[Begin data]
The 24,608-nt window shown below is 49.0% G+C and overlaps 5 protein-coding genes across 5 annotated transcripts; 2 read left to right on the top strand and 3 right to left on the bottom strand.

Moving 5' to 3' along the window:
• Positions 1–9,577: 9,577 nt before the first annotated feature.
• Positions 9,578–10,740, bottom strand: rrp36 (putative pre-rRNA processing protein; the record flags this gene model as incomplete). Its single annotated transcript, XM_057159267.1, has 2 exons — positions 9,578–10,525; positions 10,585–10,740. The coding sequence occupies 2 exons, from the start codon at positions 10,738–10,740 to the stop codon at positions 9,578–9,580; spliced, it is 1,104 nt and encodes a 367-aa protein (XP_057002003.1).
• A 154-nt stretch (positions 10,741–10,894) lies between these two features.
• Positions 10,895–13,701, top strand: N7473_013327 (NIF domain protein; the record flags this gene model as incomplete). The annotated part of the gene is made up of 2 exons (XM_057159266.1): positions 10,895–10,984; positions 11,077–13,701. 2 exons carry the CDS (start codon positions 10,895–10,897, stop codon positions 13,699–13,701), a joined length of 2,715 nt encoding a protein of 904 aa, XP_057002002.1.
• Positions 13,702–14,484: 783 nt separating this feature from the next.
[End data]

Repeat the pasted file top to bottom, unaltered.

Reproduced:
The 24,608-nt window shown below is 49.0% G+C and overlaps 5 protein-coding genes across 5 annotated transcripts; 2 read left to right on the top strand and 3 right to left on the bottom strand.

Moving 5' to 3' along the window:
• Positions 1–9,577: 9,577 nt before the first annotated feature.
• Positions 9,578–10,740, bottom strand: rrp36 (putative pre-rRNA processing protein; the record flags this gene model as incomplete). Its single annotated transcript, XM_057159267.1, has 2 exons — positions 9,578–10,525; positions 10,585–10,740. The coding sequence occupies 2 exons, from the start codon at positions 10,738–10,740 to the stop codon at positions 9,578–9,580; spliced, it is 1,104 nt and encodes a 367-aa protein (XP_057002003.1).
• A 154-nt stretch (positions 10,741–10,894) lies between these two features.
• Positions 10,895–13,701, top strand: N7473_013327 (NIF domain protein; the record flags this gene model as incomplete). The annotated part of the gene is made up of 2 exons (XM_057159266.1): positions 10,895–10,984; positions 11,077–13,701. 2 exons carry the CDS (start codon positions 10,895–10,897, stop codon positions 13,699–13,701), a joined length of 2,715 nt encoding a protein of 904 aa, XP_057002002.1.
• Positions 13,702–14,484: 783 nt separating this feature from the next.